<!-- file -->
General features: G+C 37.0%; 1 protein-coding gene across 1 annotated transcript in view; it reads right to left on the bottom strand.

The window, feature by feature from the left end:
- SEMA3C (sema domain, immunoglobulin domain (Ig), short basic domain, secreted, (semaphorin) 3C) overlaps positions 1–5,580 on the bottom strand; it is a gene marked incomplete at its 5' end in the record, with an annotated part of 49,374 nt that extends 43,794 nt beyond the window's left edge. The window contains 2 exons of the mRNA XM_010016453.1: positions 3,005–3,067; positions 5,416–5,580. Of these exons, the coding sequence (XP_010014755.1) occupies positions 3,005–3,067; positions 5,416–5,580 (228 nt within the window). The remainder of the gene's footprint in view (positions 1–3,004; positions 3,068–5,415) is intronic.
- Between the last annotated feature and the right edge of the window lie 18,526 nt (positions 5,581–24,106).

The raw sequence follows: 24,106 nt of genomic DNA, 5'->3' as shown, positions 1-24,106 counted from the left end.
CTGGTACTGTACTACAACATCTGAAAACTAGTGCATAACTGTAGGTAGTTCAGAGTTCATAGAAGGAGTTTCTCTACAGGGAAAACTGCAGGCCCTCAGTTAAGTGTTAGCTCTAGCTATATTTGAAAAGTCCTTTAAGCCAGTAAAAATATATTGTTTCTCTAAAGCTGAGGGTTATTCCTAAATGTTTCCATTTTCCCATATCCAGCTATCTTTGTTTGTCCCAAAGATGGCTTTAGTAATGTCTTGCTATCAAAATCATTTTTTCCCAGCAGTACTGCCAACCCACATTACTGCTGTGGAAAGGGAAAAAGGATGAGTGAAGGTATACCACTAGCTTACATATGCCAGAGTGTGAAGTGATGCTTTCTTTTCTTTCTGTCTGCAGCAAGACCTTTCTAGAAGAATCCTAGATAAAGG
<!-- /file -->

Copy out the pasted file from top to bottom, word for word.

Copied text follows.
General features: G+C 37.0%; 1 protein-coding gene across 1 annotated transcript in view; it reads right to left on the bottom strand.

The window, feature by feature from the left end:
- SEMA3C (sema domain, immunoglobulin domain (Ig), short basic domain, secreted, (semaphorin) 3C) overlaps positions 1–5,580 on the bottom strand; it is a gene marked incomplete at its 5' end in the record, with an annotated part of 49,374 nt that extends 43,794 nt beyond the window's left edge. The window contains 2 exons of the mRNA XM_010016453.1: positions 3,005–3,067; positions 5,416–5,580. Of these exons, the coding sequence (XP_010014755.1) occupies positions 3,005–3,067; positions 5,416–5,580 (228 nt within the window). The remainder of the gene's footprint in view (positions 1–3,004; positions 3,068–5,415) is intronic.
- Between the last annotated feature and the right edge of the window lie 18,526 nt (positions 5,581–24,106).

The raw sequence follows: 24,106 nt of genomic DNA, 5'->3' as shown, positions 1-24,106 counted from the left end.
CTGGTACTGTACTACAACATCTGAAAACTAGTGCATAACTGTAGGTAGTTCAGAGTTCATAGAAGGAGTTTCTCTACAGGGAAAACTGCAGGCCCTCAGTTAAGTGTTAGCTCTAGCTATATTTGAAAAGTCCTTTAAGCCAGTAAAAATATATTGTTTCTCTAAAGCTGAGGGTTATTCCTAAATGTTTCCATTTTCCCATATCCAGCTATCTTTGTTTGTCCCAAAGATGGCTTTAGTAATGTCTTGCTATCAAAATCATTTTTTCCCAGCAGTACTGCCAACCCACATTACTGCTGTGGAAAGGGAAAAAGGATGAGTGAAGGTATACCACTAGCTTACATATGCCAGAGTGTGAAGTGATGCTTTCTTTTCTTTCTGTCTGCAGCAAGACCTTTCTAGAAGAATCCTAGATAAAGG